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Tuesday, 21 April 2009


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Comics a form of written and artistic narrative; invoke historical and literary tropes familar to literature but also advance new narrative forms; lots of canonical literature was aimed at children (Twain) or very commercial (Poe), and comics are a popular form of literature more influential culturally than most late 20c authors.....




Adam Roberts

I believe you were going to argue something about cricket. Which Jack London loved. And about which there are comics. Or comics.

Martin Wisse

Confusion of genre, medium and inherent litary value; the trajectory of acceptance of comics as objects worth studying being the same as that of earlier examples like film or television first as illumination of societal trends then as worth sutyding in their own right; yadda yadda.

Rich Puchalsky

Many of the above are good guesses, but don't focus on London specifically. So Martin for instance should just replace "earlier examples like film or television" with commercial magazine stories by London, Ahistoricality should replace his Twain / Poe examples. You'd probably use some of London's caveman character names.

But to really be an archetypal Acephalous post, let's see. While looking up canonical comics examples for the post, you run afoul of your university's anti-piracy initiative, which flags you for providing free electronic copies of comics to your class. You have permission to give them away, but before you can present this evidence, you receive a form letter saying that your employment will be terminated. You agonize about this for 1.5 weeks, until you meet the committee charged to determine your fate, at which all charges are dropped. However, by that time some right-wing comics fans on a site named, hmm, Back-Door Punisher (which they do not see any humor or double meaning in) have written a post about piracy which you commented on to explain your use of material for your class, and a commenter there freaked out, decided you were a Communist, and started sending posters of you to every comic store in the country, with your picture and contact information, labelled "COMIC BOOK PIRATE". While tearing down one of these posters, you receive a paper cut which becomes infected and actually have to go to the hospital because your doctor isn't available over the weekend, and there is a long, comical story in which you try to explain to a harried emergency room doc how you got the injury and given all the confused references to back-door piracy he mostly asks you questions about your possible STD exposure.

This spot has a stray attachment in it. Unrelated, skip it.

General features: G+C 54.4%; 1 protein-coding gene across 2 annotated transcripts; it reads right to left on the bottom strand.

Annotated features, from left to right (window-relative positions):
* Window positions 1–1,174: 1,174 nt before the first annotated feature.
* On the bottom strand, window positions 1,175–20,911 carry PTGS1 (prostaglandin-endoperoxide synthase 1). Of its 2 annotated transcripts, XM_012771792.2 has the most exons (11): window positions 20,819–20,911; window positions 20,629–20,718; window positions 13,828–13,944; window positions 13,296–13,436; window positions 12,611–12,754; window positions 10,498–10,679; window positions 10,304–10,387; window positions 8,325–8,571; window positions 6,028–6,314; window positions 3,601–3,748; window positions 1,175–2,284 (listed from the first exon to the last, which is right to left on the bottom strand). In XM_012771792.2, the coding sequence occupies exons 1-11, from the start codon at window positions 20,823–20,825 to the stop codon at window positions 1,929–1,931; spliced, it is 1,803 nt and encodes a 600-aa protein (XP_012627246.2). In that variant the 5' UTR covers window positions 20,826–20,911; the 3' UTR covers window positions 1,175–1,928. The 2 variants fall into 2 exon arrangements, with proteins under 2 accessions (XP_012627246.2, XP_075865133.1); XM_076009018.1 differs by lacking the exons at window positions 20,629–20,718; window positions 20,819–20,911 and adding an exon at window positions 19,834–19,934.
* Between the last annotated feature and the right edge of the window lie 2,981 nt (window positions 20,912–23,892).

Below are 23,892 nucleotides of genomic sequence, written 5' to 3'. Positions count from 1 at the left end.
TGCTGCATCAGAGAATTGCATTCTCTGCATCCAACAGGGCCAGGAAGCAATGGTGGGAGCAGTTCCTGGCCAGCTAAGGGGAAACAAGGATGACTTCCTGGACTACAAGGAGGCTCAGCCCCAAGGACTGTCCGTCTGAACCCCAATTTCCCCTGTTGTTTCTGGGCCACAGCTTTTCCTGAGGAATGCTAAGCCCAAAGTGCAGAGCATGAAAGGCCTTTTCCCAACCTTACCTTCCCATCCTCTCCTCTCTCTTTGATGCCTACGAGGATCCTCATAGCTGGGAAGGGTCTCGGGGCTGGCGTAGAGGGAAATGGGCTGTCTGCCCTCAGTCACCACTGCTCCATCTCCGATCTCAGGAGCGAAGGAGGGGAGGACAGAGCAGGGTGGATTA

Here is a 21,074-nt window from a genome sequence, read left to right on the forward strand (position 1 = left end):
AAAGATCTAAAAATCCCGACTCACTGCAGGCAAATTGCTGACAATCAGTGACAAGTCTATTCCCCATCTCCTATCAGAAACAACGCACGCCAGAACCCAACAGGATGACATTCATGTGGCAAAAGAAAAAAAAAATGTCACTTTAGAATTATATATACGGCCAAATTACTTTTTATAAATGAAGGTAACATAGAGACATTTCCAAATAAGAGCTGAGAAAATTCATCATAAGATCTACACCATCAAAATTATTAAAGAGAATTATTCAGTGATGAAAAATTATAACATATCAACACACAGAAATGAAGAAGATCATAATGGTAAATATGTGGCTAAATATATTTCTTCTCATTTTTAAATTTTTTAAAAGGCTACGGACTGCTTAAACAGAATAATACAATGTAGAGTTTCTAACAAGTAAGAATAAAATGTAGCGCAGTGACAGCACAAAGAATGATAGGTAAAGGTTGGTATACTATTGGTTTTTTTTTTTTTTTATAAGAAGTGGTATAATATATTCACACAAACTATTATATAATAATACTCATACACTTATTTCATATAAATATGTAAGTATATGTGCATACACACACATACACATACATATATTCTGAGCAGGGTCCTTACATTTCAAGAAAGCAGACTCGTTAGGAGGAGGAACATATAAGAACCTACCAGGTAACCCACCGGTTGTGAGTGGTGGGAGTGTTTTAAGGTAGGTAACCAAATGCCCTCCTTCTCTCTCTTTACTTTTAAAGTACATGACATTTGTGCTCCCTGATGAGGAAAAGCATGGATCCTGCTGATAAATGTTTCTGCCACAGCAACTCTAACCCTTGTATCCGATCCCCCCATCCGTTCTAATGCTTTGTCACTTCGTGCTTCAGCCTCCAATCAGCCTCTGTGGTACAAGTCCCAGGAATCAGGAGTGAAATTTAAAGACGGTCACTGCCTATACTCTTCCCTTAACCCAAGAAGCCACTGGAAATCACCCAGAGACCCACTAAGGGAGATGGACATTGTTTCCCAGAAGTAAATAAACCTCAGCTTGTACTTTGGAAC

And then another post about Jack London.


Given the London angle I'm guessing:
Thirty years of Cultural Studies and New Historicism in literary studies (hyperlink to SEK's NH post) mean that: a) we study literature and expressive culture for reasons other than just greatness; b) there is no bright line to draw between works that we study for their awesomeness and ones that we study for their cultural insights; c) it's hard to tell if Benzon's saying that it's impossible for comics to be great or if he just doesn't know any; d) canonical authors can write some crap. I mean, have you seen this short story that Jack London wrote about cave people? God, it's awful!